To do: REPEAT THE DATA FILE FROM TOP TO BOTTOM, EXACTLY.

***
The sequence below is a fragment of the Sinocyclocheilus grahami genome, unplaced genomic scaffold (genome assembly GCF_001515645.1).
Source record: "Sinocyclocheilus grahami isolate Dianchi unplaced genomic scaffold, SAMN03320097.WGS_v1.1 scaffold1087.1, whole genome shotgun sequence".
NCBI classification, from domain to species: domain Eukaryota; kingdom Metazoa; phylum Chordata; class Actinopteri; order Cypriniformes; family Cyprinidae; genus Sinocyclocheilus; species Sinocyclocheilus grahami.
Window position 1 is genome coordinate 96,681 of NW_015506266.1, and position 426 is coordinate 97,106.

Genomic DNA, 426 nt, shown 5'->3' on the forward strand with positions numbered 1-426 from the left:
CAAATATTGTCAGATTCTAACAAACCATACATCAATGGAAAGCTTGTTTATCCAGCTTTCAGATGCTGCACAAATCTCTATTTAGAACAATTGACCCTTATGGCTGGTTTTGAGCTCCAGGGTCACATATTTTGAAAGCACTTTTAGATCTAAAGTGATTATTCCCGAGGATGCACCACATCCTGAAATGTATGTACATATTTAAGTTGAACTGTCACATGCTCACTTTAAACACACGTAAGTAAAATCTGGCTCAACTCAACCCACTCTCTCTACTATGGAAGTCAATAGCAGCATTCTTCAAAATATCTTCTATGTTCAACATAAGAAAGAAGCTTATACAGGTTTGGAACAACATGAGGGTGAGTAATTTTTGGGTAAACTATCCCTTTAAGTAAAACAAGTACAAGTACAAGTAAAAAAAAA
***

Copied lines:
The sequence below is a fragment of the Sinocyclocheilus grahami genome, unplaced genomic scaffold (genome assembly GCF_001515645.1).
Source record: "Sinocyclocheilus grahami isolate Dianchi unplaced genomic scaffold, SAMN03320097.WGS_v1.1 scaffold1087.1, whole genome shotgun sequence".
NCBI classification, from domain to species: domain Eukaryota; kingdom Metazoa; phylum Chordata; class Actinopteri; order Cypriniformes; family Cyprinidae; genus Sinocyclocheilus; species Sinocyclocheilus grahami.
Window position 1 is genome coordinate 96,681 of NW_015506266.1, and position 426 is coordinate 97,106.

Genomic DNA, 426 nt, shown 5'->3' on the forward strand with positions numbered 1-426 from the left:
CAAATATTGTCAGATTCTAACAAACCATACATCAATGGAAAGCTTGTTTATCCAGCTTTCAGATGCTGCACAAATCTCTATTTAGAACAATTGACCCTTATGGCTGGTTTTGAGCTCCAGGGTCACATATTTTGAAAGCACTTTTAGATCTAAAGTGATTATTCCCGAGGATGCACCACATCCTGAAATGTATGTACATATTTAAGTTGAACTGTCACATGCTCACTTTAAACACACGTAAGTAAAATCTGGCTCAACTCAACCCACTCTCTCTACTATGGAAGTCAATAGCAGCATTCTTCAAAATATCTTCTATGTTCAACATAAGAAAGAAGCTTATACAGGTTTGGAACAACATGAGGGTGAGTAATTTTTGGGTAAACTATCCCTTTAAGTAAAACAAGTACAAGTACAAGTAAAAAAAAA